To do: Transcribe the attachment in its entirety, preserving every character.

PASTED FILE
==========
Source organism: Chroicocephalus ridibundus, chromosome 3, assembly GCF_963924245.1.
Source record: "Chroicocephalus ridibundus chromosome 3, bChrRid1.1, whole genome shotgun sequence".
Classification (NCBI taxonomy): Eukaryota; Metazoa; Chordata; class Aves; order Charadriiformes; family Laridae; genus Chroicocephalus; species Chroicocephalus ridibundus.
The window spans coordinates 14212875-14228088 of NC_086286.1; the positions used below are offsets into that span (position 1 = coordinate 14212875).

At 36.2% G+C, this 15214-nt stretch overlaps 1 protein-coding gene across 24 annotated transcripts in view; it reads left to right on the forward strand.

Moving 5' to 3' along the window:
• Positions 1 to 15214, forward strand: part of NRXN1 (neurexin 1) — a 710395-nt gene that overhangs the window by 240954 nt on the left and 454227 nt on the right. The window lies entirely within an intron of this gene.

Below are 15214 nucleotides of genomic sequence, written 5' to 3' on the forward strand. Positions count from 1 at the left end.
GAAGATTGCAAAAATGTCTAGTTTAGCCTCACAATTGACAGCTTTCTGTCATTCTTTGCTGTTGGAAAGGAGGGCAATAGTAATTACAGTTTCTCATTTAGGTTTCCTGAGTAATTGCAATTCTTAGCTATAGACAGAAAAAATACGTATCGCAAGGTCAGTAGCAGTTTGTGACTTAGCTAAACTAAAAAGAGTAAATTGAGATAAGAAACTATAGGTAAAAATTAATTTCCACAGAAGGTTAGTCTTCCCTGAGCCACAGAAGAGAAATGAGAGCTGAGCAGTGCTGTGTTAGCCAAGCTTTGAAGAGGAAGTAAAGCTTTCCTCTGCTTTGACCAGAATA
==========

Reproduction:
Source organism: Chroicocephalus ridibundus, chromosome 3, assembly GCF_963924245.1.
Source record: "Chroicocephalus ridibundus chromosome 3, bChrRid1.1, whole genome shotgun sequence".
Classification (NCBI taxonomy): Eukaryota; Metazoa; Chordata; class Aves; order Charadriiformes; family Laridae; genus Chroicocephalus; species Chroicocephalus ridibundus.
The window spans coordinates 14212875-14228088 of NC_086286.1; the positions used below are offsets into that span (position 1 = coordinate 14212875).

At 36.2% G+C, this 15214-nt stretch overlaps 1 protein-coding gene across 24 annotated transcripts in view; it reads left to right on the forward strand.

Moving 5' to 3' along the window:
• Positions 1 to 15214, forward strand: part of NRXN1 (neurexin 1) — a 710395-nt gene that overhangs the window by 240954 nt on the left and 454227 nt on the right. The window lies entirely within an intron of this gene.

Below are 15214 nucleotides of genomic sequence, written 5' to 3' on the forward strand. Positions count from 1 at the left end.
GAAGATTGCAAAAATGTCTAGTTTAGCCTCACAATTGACAGCTTTCTGTCATTCTTTGCTGTTGGAAAGGAGGGCAATAGTAATTACAGTTTCTCATTTAGGTTTCCTGAGTAATTGCAATTCTTAGCTATAGACAGAAAAAATACGTATCGCAAGGTCAGTAGCAGTTTGTGACTTAGCTAAACTAAAAAGAGTAAATTGAGATAAGAAACTATAGGTAAAAATTAATTTCCACAGAAGGTTAGTCTTCCCTGAGCCACAGAAGAGAAATGAGAGCTGAGCAGTGCTGTGTTAGCCAAGCTTTGAAGAGGAAGTAAAGCTTTCCTCTGCTTTGACCAGAATA